News / Middle East

US Exempts China, Singapore From Iran Oil Sanctions

Iranian oil technician Majid Afshari makes his way at the oil separator facilities in Azadegan oil field, near Ahvaz, Iran (File).Iranian oil technician Majid Afshari makes his way at the oil separator facilities in Azadegan oil field, near Ahvaz, Iran (File).
x
Iranian oil technician Majid Afshari makes his way at the oil separator facilities in Azadegan oil field, near Ahvaz, Iran (File).
Iranian oil technician Majid Afshari makes his way at the oil separator facilities in Azadegan oil field, near Ahvaz, Iran (File).
Kent Klein
WHITE HOUSE -- The Obama administration has exempted China and Singapore from economic sanctions against countries that import oil from Iran.  The tougher U.S. sanctions took effect Thursday.
 
A statement from Secretary of State Hillary Clinton says China and Singapore have significantly reduced their imports of Iranian oil.

As a result, banks in those two countries and 18 others will not be cut off from the U.S. financial system.

U.S. officials say China has cut its imports from Iran by one-fourth since January, and Singapore has committed to stop buying any Iranian oil.

The exemption is good for 180 days.

The Republican who leads the House of Representatives Foreign Affairs Committee says the administration is giving China a "free pass."  Representative Ileana Ros-Lehtinen Thursday called Beijing "Iran's biggest enabler."

Thursday was Washington's deadline for banks to stop processing petroleum transactions with Iran.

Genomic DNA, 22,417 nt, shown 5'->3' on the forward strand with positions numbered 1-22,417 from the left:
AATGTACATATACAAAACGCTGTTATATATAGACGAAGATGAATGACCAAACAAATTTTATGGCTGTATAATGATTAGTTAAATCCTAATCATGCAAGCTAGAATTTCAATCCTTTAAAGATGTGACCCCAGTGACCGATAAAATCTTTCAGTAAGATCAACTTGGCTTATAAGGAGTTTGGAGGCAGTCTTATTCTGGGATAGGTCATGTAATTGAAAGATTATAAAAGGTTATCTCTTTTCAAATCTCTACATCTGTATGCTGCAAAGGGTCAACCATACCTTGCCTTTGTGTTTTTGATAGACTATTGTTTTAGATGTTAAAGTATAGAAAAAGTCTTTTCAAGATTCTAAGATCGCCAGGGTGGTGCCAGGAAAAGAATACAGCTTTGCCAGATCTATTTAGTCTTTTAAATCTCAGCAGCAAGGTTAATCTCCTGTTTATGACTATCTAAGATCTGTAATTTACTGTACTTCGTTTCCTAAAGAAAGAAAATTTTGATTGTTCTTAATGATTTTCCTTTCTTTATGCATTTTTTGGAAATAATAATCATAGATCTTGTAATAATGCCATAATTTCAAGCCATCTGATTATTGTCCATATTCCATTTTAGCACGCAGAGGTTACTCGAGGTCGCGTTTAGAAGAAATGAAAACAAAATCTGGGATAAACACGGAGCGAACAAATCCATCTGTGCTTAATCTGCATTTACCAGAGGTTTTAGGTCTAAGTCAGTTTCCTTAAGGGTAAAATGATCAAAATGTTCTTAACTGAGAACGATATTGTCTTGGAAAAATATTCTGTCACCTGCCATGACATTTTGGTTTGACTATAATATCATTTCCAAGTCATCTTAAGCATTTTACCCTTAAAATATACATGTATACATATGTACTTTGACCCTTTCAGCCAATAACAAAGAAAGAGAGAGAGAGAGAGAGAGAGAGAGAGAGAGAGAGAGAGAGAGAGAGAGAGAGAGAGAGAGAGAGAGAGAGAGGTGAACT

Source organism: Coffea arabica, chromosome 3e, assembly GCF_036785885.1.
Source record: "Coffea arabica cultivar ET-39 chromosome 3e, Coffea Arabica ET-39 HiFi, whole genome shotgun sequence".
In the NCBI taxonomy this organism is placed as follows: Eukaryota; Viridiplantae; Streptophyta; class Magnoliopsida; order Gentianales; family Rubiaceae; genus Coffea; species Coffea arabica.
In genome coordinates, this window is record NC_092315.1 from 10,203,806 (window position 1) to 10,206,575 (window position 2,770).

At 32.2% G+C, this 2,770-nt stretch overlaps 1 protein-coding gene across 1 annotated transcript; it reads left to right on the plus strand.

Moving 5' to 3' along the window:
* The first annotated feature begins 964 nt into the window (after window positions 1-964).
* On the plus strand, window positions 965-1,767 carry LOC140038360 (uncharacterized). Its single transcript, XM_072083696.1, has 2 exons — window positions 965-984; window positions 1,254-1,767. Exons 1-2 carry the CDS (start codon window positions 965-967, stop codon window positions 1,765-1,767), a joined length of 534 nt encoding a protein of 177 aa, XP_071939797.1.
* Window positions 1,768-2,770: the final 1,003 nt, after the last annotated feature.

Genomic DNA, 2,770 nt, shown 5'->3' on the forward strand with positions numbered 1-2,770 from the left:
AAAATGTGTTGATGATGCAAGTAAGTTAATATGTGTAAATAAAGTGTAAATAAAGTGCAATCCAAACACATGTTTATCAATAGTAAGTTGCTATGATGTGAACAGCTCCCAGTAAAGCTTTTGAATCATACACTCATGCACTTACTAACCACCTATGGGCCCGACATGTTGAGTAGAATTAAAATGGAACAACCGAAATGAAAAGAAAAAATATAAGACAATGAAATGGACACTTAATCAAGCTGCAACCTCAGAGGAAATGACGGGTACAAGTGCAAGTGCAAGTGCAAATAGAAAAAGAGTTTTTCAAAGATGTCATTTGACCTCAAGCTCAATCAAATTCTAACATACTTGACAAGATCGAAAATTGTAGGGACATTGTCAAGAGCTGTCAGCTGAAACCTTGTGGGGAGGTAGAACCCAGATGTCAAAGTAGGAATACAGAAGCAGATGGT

The aim of the sanctions is to pressure Tehran to prove that it is not trying to develop nuclear weapons.  Iranian officials say their nuclear program is for peaceful purposes.

The U.S. says Iran's oil exports have dropped sharply, and its currency is down by about 40 percent.  Senior administration officials project that cuts in oil exports will cost Iran about $8 billion.

Michael Adler, a public policy scholar at Washington's Wilson Center, says that while Iran’s economy is being hurt, he does not believe the sanctions will persuade the leaders in Tehran to give up their nuclear ambitions.

"They have large reserves of foreign currency," said Adler. "They are still earning about $44 billion a year, even with the lessened revenue, so Iran is standing tough for now."

Three rounds of recent negotiations between the P5+1 nations (United States, Britain, China, France, Germany, Russia) and Iran did not lead to an agreement on Iran's nuclear program.

Adler says the failure of the third round of talks, held last week in Moscow, led the two sides to decide against another round of high-level talks.

"Moscow was the time for real talks to begin on the nuts and bolts of the proposal, and ironically, real talks did begin," he said. "They really did discuss the nuts and bolts.  But unfortunately, there was talk and no agreement.  There was engagement but there was no bargaining."

Nuclear experts from both sides will meet next Tuesday to discuss technical issues.

The European Union's embargo on Iranian oil will take effect on Sunday.

You May Like

Disappointing Report on China's Economy Shakes Markets

In London and New York shares lost 3 percent, while Paris and Germany dropped around 2.4 percent More

DRC Tries Mega-Farms to Feed Population

Park at Boukanga Lonzo currently has 5,000 hectares under cultivation, crops stretching as far as eye can see, and is start of ambitious large-scale agriculture plan More

Video War, Drought Threaten Iraq's Marshlands

Areas are spawning ground for Gulf fisheries, a resting place for migrating wildfowl, source of livelihood for fishermen and herders who have called the marshes home for generations More

Featured Videos

Your JavaScript is turned off or you have an old version of Adobe's Flash Player. Get the latest Flash player.
Nobel Prize Winner Malala Talks to VOAi
X
August 31, 2015 2:17 AM